Despite the rise of working from home, we are still MORE dependent on our cars than ever in the last 15 years, a survey shows.

  • A RAC poll revealed that 82% of respondents would struggle to live without a car. 
  • This is an increase of 79 percent last year and 74% in 2019.
  • Rural drivers are more dependent on their cars (87%).  
  • Just 46 per cent would use their car less even with better buses and trains 

A new survey shows that our dependence on cars has reached an all-time high of 15 years, despite a dropin commuting. 

An annual RAC poll of motorists revealed that more than four-fifths (82%) said they would struggle to find a vehicle.   

This is an increase of 79 percent last year and 74% in 2019, and it is the highest level since 2006. 

68% of those who rely on cars say that visiting family and friends is too far for them to walk or bike.  

57% of respondents claimed that the car is faster than any other options, while 53% stated that there are no public transport options.

An annual RAC poll of motorists found that more than four out of five (82 per cent) of respondents said they would struggle without access to a car (stock image)

A RAC annual poll of motorists found more than 4 out of 5 (82%) of respondents said that they would struggle to get a car (stock photo)

Rural drivers are more likely (87%) to be dependent on cars than those who live near cities (77%).  

A survey of 2,652 UK motorists found that people won’t return to driving five days a work week.  

Only 32 percent of respondents indicated that they will drive to work in the future, compared to 49% prior the coronavirus epidemic. 

The survey of 2,652 UK motorists also seemed to suggest that people will not return to commuting five days a week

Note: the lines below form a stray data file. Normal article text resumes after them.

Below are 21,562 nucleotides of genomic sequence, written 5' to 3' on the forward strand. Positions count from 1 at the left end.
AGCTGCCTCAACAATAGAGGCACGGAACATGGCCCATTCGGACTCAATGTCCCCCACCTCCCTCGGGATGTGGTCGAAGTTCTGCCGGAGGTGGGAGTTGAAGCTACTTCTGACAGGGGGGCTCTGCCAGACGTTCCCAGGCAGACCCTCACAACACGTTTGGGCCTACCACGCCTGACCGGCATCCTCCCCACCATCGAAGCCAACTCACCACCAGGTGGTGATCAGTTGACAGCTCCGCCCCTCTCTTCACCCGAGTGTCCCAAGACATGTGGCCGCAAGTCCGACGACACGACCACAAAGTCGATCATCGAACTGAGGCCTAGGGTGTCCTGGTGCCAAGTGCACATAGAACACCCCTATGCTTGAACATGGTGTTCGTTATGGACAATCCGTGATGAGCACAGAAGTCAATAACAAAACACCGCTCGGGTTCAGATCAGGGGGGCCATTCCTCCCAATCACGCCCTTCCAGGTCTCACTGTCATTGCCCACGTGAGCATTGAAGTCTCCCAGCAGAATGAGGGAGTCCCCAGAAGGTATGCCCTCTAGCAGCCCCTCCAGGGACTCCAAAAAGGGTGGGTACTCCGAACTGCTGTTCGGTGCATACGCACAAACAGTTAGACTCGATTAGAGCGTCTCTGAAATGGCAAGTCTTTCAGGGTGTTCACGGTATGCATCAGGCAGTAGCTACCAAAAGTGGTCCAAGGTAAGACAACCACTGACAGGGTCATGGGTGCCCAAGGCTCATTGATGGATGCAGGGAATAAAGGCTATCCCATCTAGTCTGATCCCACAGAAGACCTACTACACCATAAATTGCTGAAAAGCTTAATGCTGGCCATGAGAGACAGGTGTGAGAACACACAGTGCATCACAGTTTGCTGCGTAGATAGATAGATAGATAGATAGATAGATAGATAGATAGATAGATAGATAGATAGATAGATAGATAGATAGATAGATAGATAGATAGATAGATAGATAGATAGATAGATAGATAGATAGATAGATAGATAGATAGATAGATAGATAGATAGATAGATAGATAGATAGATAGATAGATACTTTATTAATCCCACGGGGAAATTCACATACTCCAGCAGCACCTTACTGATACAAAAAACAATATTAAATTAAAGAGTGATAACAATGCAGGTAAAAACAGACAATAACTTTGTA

A survey of 2,652 UK motorists suggested that people won’t return to driving five days a work week.

The average number of commute days was three.  

It seems that drivers have become more hostile to public transport.  

The survey revealed that less than half (46%) of respondents said they would use their car less if bus or train services were better, down from 59% three years ago.  

45 percent of respondents said they expect to use public transport less in the future due to the pandemic.  

And 45 per cent said they expect to travel by public transport less in future as a result of the pandemic

45 percent said they expected to travel less by public transport in the future because of the pandemic

Rod Dennis, RAC Data Intelligence spokesperson, stated: “Many drivers clearly anticipate that hybrid working will become a norm, which could have a profound affect on the overall number of vehicles on roads during the week.

“It’s evident how important the car to so many people, a relation that seems to have strengthened because of Covid-19.

“A greater percentage of drivers than ever before say they would find it difficult to live without one.

“In so many cases, a car is faster, safer, and more practical for the distances people travel, regardless of whether they’re going to the local supermarket just a few miles away, or to visit family and friends on the other side.

“If policymakers thought that getting drivers out of their cars was like climbing up a hill, then our research shows they now have a mountain to climb.”